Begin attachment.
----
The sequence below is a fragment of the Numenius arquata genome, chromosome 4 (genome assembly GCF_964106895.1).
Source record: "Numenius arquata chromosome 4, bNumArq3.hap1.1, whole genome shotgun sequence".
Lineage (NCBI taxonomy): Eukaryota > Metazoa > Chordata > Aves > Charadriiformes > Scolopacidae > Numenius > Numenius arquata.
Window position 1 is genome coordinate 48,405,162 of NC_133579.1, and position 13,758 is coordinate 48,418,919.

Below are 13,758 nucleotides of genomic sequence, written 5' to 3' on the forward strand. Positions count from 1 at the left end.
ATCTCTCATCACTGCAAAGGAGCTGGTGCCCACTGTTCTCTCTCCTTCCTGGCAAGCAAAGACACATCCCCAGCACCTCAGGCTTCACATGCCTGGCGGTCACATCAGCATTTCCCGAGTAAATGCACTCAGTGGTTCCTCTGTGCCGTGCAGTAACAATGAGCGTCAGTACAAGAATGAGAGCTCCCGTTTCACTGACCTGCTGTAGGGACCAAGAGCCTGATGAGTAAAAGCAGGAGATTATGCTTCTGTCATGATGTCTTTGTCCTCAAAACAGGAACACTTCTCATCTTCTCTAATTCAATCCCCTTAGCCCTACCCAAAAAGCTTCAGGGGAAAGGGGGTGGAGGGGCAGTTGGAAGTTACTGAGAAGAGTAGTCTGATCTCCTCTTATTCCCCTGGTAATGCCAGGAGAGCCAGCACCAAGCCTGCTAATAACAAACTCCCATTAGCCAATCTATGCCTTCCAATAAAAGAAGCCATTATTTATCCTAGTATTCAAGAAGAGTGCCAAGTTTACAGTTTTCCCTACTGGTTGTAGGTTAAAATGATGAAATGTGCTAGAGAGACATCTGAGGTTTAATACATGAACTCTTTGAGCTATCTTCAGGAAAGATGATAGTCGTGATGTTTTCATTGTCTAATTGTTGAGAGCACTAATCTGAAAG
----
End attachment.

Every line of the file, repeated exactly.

The sequence below is a fragment of the Numenius arquata genome, chromosome 4 (genome assembly GCF_964106895.1).
Source record: "Numenius arquata chromosome 4, bNumArq3.hap1.1, whole genome shotgun sequence".
Lineage (NCBI taxonomy): Eukaryota > Metazoa > Chordata > Aves > Charadriiformes > Scolopacidae > Numenius > Numenius arquata.
Window position 1 is genome coordinate 48,405,162 of NC_133579.1, and position 13,758 is coordinate 48,418,919.

Below are 13,758 nucleotides of genomic sequence, written 5' to 3' on the forward strand. Positions count from 1 at the left end.
ATCTCTCATCACTGCAAAGGAGCTGGTGCCCACTGTTCTCTCTCCTTCCTGGCAAGCAAAGACACATCCCCAGCACCTCAGGCTTCACATGCCTGGCGGTCACATCAGCATTTCCCGAGTAAATGCACTCAGTGGTTCCTCTGTGCCGTGCAGTAACAATGAGCGTCAGTACAAGAATGAGAGCTCCCGTTTCACTGACCTGCTGTAGGGACCAAGAGCCTGATGAGTAAAAGCAGGAGATTATGCTTCTGTCATGATGTCTTTGTCCTCAAAACAGGAACACTTCTCATCTTCTCTAATTCAATCCCCTTAGCCCTACCCAAAAAGCTTCAGGGGAAAGGGGGTGGAGGGGCAGTTGGAAGTTACTGAGAAGAGTAGTCTGATCTCCTCTTATTCCCCTGGTAATGCCAGGAGAGCCAGCACCAAGCCTGCTAATAACAAACTCCCATTAGCCAATCTATGCCTTCCAATAAAAGAAGCCATTATTTATCCTAGTATTCAAGAAGAGTGCCAAGTTTACAGTTTTCCCTACTGGTTGTAGGTTAAAATGATGAAATGTGCTAGAGAGACATCTGAGGTTTAATACATGAACTCTTTGAGCTATCTTCAGGAAAGATGATAGTCGTGATGTTTTCATTGTCTAATTGTTGAGAGCACTAATCTGAAAG